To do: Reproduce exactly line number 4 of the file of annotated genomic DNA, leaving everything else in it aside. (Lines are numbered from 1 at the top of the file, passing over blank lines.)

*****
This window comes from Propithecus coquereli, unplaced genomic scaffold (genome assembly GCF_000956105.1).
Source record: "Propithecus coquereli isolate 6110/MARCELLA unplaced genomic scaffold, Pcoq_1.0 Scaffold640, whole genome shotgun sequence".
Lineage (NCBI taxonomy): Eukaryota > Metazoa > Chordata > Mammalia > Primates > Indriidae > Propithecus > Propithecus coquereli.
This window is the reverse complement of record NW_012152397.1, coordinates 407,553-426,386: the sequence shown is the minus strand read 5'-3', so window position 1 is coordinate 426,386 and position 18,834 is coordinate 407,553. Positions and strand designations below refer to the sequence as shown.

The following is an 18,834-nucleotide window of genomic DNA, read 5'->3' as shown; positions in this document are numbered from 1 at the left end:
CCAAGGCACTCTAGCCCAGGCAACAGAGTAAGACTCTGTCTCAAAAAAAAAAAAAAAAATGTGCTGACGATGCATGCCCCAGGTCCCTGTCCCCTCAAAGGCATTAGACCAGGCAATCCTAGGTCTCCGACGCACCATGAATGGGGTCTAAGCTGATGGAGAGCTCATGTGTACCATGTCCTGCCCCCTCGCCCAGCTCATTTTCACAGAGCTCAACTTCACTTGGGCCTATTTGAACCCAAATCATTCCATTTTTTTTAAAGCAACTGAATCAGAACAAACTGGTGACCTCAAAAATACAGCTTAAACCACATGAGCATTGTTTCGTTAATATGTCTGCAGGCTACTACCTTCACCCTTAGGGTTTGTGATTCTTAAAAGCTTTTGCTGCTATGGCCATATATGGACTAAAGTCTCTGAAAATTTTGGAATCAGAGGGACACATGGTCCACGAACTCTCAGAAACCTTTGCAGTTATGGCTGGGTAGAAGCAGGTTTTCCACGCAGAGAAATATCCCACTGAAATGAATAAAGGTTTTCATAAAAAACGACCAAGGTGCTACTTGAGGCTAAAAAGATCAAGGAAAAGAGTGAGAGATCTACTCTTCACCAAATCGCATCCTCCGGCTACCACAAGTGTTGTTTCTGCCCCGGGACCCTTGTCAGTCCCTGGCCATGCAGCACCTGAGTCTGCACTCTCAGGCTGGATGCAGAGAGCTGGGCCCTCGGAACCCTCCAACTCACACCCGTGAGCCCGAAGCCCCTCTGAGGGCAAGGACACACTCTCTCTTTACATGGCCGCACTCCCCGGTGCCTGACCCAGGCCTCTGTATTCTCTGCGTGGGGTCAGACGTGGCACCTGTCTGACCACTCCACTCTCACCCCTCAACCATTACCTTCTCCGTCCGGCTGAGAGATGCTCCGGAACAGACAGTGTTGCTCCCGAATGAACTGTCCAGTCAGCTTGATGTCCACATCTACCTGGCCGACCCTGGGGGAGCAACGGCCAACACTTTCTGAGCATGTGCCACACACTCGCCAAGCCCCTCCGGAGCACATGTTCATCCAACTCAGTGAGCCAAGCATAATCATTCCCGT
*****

This window is the reverse complement of record NW_012152397.1, coordinates 407,553-426,386: the sequence shown is the minus strand read 5'-3', so window position 1 is coordinate 426,386 and position 18,834 is coordinate 407,553. Positions and strand designations below refer to the sequence as shown.